For once, they said, vandals failed to burn it down.

The city of Gavle dismantled the 43-foot-high Christmas monument Tuesday, marking a rare victory against vandals who have made it a sport to destroy the goat in imaginative ways before Christmas every year.

It is only the 12th time in the goat's 40-year history that it had survived unscathed, said Anna Ostman, a spokeswoman for the city's goat committee. Since it was first erected on Dec. 3 1966, the goat has been burned down 22 times, smashed several times, run over by a car and had its legs cut off.

This year's goat was attacked by would-be arsonists in mid-December, but survived thanks to a new flame-resistant chemical coating.

"If the Gavle goat hadn't been impregnated with flame-resistant chemicals, we would have been left with a black skeleton," Ostman said.

The straw goat would be kept in a secret location until next Christmas, officials said.

Last year's goat was burned down by vandals dressed as Santa Claus and the Gingerbread Man. They were never caught.

Criminal Masterminds Obviously Not Hiding Out in Wichita

WICHITA, Kan. (AP) — Warning: The following crime stories are true, ripped from the pages of Wichita police reports in 2006. Laugh at your own risk.

A woman came to the back door of a local fast-food restaurant and ordered a corn dog. When the waitress arrived with the order, police reported, a second woman wearing a black mask and wielding a gun walked up and demanded money.

The caper had a fatal flaw, however.

The waitress recognized the woman with the gun, police said. She had stopped in earlier that day to apply for jobs and talked at length with the waitress.

Then there were the two masked robbers who walked into the Dillons at 13th and Woodlawn early one June morning, forced their way into the cashier's cage and demanded money.

The cashier recognized one of them as a fellow employee, police said. He showed up for his shift later that morning — driving the same vehicle witnesses say was used in the robbery — and was arrested.

Several times each year, Wichita police say, there are cases in which ... well, let's just say folks didn't think things all the way through.

One man claimed he had been robbed by two people armed with handguns, Capt. Darrell Haynes said. They demanded that he give them his motorcycle and keys and sign the title over to them.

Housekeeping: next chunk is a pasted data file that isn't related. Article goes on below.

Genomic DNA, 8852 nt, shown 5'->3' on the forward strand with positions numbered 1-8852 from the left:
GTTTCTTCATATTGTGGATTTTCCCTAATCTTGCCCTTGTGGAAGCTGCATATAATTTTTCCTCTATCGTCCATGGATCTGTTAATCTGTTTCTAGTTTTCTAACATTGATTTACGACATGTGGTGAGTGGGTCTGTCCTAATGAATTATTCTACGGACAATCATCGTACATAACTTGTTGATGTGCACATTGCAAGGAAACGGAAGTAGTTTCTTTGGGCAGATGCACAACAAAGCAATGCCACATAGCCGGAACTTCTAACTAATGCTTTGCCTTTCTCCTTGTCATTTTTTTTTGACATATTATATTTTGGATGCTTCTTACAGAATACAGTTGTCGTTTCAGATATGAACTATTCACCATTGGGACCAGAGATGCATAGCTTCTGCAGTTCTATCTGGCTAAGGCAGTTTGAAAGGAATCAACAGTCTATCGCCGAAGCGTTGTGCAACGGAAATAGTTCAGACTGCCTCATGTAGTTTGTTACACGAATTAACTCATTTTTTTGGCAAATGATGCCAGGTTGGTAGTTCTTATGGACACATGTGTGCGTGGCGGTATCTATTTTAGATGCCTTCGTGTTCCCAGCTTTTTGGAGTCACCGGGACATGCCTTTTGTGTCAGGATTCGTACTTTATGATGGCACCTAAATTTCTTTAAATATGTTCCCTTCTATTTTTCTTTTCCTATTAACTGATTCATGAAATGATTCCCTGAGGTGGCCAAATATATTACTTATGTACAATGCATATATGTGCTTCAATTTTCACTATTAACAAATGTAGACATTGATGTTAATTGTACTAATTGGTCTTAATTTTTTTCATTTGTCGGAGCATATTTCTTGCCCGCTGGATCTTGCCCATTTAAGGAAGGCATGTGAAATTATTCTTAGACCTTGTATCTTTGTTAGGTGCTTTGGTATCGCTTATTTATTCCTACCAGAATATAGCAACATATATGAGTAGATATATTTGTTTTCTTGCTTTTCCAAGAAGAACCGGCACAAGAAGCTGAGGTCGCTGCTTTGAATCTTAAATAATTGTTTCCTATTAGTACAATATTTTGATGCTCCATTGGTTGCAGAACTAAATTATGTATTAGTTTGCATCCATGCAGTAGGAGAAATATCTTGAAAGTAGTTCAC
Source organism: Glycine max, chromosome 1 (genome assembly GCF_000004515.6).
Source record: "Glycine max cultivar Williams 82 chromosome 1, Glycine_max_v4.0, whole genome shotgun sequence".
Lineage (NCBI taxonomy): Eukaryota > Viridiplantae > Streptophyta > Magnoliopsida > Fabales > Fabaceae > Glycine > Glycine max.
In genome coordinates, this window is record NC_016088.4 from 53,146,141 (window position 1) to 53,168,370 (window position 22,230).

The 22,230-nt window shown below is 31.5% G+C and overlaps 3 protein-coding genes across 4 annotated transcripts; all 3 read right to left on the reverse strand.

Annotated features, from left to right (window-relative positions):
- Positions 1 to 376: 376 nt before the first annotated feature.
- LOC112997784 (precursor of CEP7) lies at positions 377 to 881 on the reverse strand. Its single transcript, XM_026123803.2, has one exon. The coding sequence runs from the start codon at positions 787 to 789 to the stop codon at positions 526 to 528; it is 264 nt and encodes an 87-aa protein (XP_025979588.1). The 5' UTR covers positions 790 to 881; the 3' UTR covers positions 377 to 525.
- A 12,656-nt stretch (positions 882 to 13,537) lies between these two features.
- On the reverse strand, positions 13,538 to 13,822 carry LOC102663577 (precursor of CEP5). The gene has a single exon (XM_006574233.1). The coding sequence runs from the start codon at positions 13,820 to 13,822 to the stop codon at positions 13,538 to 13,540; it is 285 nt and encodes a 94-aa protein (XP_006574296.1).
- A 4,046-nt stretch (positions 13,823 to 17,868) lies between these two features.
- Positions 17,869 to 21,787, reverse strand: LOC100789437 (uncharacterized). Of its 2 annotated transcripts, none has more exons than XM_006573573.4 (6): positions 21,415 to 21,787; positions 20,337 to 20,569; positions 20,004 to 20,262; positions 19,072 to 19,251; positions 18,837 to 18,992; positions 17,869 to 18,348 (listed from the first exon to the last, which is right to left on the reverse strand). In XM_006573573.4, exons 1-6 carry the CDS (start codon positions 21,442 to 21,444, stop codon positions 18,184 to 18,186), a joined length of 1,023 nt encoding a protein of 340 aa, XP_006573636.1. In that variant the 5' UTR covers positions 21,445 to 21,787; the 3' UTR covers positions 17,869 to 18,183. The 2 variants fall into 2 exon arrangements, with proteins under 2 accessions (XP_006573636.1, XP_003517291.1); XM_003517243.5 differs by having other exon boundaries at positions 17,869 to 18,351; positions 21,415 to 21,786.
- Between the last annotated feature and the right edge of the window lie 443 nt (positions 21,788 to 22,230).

But police found out that he had thrown a party at his house and bought large amounts of crack for everyone there. He spent $12,000 in less than 24 hours, then signed over his new motorcycle for still more crack.

Another time, a woman called police to report that a man forced her at gunpoint to give him money at the business where she worked, then took her to the cooler, tried to rape her and locked her inside.

She said she struggled to escape for 45 minutes, and then remembered she had a cell phone. So she called police.

When police arrived, they couldn't get into the business — so the half-naked woman came to the door to let them in.

During her interview the next day, she could not explain how she could let the officers in the door if she was locked inside the cooler. She confessed she had taken the money herself to pay for an attorney.

Then there was the 24-year-old man who summoned police in December, reporting that he had been the victim of an armed robbery.

What was stolen?

A pound of marijuana, worth about $1,100, that he had been trying to sell at his home.

But the buyer pulled out a sawed-off shotgun and stole the marijuana, the victim told authorities after calling 911.

"I guess there's no honor amongst dopers," Haynes said.

The victim was booked into Sedgwick County Jail on several charges, including possession with the intent to sell drugs.

The strangest incident may well have been the dispute that erupted between four people in November.

Police said a 23-year-old man fired a shot at a teen, and then jammed the gun into his pants.

The gun went off, and the bullet hit the man's left testicle. He flinched, causing the gun to fire again and hit him in the leg.

When the man made his first court appearance a couple of days later, he was in a wheelchair.

That's something every male would understand.

Compiled by FOXNews.com's Sara Bonisteel.